The FDA has not recognized any antipsychotic medication as being a treatment for dementia or dementia related psychosis. Rather the FDA cautions the use of these drugs for elderly, dementia suffering patients particularly because they can cause death. Other side effects include jerking movements, low blood pressure, blood clotting, severe rigidness in the muscles, and more. Currently many family members who had not been aware of the dangers are now assessing the medical records of their elderly loved one. Some family members are outraged, and others thought their loved one needed the drugs so as not to be evicted from the facility.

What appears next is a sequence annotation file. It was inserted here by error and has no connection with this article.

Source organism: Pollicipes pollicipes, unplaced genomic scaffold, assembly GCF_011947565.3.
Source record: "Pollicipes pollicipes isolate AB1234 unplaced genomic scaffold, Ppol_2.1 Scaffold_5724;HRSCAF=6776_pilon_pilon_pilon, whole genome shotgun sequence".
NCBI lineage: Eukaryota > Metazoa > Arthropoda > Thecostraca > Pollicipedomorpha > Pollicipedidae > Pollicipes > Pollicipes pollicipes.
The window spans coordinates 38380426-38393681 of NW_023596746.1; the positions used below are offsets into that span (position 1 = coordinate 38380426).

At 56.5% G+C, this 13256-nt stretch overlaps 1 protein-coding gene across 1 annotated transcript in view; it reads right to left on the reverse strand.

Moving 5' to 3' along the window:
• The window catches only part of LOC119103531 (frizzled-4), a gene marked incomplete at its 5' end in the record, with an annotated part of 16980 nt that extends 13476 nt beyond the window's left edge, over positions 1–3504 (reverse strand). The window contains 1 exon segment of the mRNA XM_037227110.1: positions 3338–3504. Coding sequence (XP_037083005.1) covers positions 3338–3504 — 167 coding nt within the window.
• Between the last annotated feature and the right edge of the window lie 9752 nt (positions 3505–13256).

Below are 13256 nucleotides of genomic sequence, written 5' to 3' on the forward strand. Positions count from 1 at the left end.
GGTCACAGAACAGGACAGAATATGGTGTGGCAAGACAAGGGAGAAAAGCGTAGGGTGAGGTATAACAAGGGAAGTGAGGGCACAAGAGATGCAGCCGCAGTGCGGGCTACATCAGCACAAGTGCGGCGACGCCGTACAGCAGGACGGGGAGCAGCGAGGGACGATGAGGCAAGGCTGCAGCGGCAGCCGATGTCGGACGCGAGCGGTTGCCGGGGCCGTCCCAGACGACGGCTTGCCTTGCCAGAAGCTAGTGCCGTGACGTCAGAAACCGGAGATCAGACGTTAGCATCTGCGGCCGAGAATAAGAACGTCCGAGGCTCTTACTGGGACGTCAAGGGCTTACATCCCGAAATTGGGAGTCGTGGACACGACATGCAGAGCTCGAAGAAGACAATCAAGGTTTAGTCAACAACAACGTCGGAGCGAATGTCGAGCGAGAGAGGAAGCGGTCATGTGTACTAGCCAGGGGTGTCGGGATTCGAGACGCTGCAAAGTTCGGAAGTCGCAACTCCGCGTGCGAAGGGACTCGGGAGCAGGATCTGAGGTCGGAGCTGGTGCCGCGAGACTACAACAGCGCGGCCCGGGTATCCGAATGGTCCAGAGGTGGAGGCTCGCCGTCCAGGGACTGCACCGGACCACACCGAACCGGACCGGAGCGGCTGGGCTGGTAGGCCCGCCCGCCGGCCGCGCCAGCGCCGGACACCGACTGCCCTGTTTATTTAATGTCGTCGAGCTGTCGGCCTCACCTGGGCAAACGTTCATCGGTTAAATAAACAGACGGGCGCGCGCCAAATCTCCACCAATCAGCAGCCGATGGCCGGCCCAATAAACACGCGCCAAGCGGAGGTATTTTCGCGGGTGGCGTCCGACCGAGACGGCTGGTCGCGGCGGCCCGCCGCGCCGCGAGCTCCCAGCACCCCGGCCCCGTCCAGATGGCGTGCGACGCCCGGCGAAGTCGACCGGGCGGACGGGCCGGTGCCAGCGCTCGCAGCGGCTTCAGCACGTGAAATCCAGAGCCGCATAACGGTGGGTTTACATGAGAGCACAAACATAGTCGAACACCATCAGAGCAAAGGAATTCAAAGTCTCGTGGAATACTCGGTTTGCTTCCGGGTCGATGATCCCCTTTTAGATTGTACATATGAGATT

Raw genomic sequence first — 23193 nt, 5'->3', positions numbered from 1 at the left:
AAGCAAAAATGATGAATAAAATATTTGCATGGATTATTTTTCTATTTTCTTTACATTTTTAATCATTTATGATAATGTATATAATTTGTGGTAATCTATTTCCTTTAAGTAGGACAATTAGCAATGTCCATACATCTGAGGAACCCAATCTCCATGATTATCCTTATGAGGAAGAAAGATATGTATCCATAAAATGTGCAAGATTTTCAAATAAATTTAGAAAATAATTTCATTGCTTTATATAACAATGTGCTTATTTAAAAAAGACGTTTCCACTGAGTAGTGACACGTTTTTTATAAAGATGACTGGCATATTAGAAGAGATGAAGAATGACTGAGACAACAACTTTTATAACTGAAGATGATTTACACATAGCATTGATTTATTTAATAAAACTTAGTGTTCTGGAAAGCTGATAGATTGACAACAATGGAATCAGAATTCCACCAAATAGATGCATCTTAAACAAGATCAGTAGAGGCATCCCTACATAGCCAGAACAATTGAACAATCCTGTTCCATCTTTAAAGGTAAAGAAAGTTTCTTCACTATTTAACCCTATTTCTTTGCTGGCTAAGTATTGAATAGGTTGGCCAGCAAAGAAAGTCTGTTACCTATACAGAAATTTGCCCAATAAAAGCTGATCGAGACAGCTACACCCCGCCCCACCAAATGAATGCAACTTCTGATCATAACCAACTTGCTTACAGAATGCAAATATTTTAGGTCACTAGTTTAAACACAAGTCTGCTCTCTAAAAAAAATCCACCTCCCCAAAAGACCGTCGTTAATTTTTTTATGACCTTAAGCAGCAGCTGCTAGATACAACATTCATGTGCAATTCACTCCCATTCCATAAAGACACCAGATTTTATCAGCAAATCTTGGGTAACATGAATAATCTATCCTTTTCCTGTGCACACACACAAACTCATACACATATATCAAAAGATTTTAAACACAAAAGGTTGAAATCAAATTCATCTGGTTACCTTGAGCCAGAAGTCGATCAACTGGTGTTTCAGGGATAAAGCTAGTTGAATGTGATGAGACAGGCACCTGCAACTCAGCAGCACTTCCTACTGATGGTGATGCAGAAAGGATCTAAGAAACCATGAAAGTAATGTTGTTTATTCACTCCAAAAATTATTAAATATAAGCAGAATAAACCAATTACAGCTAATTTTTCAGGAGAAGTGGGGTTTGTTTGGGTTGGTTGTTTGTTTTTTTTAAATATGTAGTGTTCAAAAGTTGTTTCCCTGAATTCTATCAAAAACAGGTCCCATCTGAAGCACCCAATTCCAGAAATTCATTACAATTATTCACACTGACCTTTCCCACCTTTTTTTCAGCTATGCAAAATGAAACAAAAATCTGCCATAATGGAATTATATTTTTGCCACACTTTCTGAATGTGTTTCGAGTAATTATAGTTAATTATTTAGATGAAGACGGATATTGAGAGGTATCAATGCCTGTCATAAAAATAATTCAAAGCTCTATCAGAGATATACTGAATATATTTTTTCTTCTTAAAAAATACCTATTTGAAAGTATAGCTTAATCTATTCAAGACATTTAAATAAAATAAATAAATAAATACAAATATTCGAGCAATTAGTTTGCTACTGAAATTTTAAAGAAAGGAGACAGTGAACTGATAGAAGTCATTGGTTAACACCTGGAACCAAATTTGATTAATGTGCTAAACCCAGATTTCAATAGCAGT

One family member had her 90 year old mother taken off antipsychotic medications. Soon after they watched the elderly woman "come back to life" after two years of being medicated.
"Lo and behold, she can talk again. She can read again ... It's not just that she can walk now ... it's her personality," the report quotes the daughter saying. "She had been sleeping all the time. She was totally incoherent. She had no memory at all. She recognized no one. On the meds, she couldn't remember if you were there while you were there.", says Laurel Cline when speaking of her mother.
The Human Rights Watch report continues to discuss practical, healthier ways to deal with dementia and it's symptoms. Routines, activity, exercise, music, and even pet therapy are options that can help an elder person to manage dementia.